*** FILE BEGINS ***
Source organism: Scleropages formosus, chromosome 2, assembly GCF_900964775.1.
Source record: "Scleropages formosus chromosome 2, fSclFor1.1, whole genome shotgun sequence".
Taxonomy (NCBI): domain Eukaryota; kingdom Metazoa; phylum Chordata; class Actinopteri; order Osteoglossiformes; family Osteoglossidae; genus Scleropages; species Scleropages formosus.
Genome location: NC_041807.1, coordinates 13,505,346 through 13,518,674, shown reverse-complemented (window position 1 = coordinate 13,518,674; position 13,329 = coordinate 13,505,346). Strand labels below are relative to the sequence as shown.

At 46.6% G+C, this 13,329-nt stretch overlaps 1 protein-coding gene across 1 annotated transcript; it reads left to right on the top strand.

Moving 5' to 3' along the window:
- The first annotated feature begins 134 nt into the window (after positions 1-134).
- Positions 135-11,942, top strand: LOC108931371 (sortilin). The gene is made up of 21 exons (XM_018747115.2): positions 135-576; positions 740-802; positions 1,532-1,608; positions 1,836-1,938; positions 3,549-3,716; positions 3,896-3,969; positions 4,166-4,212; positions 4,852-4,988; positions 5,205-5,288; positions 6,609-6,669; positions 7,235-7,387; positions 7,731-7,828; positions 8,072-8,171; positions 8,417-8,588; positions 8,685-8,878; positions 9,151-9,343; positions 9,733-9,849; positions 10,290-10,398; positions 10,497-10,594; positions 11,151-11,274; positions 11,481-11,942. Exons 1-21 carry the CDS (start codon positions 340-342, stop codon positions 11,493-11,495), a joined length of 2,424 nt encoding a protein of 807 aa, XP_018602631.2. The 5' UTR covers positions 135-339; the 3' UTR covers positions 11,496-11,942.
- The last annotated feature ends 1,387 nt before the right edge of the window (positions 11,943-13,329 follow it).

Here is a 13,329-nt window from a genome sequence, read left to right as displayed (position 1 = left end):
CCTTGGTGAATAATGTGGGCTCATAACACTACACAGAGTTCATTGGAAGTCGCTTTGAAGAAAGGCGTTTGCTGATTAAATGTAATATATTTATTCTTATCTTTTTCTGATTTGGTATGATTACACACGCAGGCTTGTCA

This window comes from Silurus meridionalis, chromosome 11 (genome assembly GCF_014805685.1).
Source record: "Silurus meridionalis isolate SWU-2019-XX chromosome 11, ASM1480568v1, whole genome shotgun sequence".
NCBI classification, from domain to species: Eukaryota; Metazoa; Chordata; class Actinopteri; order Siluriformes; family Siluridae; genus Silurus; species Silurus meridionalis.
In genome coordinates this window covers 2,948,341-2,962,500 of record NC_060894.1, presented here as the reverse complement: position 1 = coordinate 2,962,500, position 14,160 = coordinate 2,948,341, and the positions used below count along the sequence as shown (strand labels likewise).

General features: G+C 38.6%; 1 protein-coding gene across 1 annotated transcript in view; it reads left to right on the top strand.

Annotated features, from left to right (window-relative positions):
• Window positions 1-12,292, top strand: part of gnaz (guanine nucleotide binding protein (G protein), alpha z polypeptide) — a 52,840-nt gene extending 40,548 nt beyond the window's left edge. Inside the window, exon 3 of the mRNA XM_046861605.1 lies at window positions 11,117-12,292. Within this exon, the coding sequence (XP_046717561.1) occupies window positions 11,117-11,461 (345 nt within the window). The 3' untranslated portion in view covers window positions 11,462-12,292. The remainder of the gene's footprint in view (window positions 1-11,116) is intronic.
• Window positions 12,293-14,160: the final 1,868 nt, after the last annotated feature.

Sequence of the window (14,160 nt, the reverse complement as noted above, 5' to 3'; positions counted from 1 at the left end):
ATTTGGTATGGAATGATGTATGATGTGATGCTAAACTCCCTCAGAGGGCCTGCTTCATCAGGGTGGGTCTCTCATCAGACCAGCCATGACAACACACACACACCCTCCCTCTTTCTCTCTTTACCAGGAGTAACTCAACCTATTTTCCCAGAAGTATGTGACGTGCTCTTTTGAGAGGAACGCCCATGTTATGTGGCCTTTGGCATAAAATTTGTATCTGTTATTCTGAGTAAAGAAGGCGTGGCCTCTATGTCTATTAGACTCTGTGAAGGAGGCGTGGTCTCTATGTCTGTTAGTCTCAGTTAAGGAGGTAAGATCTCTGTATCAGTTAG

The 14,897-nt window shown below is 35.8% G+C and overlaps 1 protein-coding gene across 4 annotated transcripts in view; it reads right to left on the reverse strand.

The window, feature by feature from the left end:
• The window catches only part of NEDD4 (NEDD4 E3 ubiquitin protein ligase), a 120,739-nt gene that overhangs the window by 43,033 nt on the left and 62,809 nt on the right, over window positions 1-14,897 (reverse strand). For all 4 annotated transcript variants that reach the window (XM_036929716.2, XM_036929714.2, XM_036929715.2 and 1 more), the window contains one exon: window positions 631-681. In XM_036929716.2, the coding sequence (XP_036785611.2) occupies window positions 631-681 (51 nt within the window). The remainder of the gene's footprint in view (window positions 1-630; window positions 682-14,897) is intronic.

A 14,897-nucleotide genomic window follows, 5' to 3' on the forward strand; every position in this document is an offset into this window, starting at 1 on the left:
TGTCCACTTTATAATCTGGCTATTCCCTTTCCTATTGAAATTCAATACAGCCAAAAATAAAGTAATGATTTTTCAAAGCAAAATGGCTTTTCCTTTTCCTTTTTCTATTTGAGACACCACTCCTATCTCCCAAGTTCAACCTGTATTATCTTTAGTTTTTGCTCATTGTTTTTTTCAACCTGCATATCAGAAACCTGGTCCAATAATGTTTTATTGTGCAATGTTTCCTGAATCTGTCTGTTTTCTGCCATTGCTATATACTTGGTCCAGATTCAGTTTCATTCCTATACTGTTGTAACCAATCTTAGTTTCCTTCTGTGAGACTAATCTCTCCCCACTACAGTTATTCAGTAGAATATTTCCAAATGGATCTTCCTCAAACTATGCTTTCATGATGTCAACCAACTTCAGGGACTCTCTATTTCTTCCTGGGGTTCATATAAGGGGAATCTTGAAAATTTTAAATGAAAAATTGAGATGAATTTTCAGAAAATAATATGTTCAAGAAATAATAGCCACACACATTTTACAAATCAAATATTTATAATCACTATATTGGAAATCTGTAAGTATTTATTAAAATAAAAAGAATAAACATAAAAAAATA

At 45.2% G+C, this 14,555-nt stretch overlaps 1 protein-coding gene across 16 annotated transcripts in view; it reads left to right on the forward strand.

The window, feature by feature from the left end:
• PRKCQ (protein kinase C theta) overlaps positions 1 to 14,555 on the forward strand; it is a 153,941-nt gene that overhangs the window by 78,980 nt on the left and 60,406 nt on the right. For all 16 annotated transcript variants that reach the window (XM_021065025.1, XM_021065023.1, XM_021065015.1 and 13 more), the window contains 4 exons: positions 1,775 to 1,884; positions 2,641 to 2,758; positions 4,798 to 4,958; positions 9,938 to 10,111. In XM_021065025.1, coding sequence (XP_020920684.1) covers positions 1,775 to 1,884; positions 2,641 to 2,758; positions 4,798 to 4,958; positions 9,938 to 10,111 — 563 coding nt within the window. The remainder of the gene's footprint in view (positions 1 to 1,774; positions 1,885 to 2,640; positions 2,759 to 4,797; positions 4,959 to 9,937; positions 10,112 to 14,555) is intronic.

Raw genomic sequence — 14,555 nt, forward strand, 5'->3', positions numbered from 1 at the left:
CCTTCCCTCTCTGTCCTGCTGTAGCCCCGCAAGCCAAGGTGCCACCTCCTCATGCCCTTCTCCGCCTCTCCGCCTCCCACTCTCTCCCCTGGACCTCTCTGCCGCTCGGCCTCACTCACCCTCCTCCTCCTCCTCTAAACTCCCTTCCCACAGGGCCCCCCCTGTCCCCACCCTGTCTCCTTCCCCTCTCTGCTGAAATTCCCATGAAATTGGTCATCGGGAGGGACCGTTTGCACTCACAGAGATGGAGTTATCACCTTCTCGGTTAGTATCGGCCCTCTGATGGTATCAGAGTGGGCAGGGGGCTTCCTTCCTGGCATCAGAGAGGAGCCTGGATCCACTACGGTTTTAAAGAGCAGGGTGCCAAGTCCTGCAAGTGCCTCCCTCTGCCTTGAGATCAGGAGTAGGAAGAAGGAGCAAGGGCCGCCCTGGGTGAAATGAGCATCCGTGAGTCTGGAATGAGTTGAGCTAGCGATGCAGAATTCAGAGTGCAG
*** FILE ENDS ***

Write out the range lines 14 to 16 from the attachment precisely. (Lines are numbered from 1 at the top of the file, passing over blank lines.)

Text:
NCBI classification, from domain to species: Eukaryota; Metazoa; Chordata; class Actinopteri; order Siluriformes; family Siluridae; genus Silurus; species Silurus meridionalis.
In genome coordinates this window covers 2,948,341-2,962,500 of record NC_060894.1, presented here as the reverse complement: position 1 = coordinate 2,962,500, position 14,160 = coordinate 2,948,341, and the positions used below count along the sequence as shown (strand labels likewise).

General features: G+C 38.6%; 1 protein-coding gene across 1 annotated transcript in view; it reads left to right on the top strand.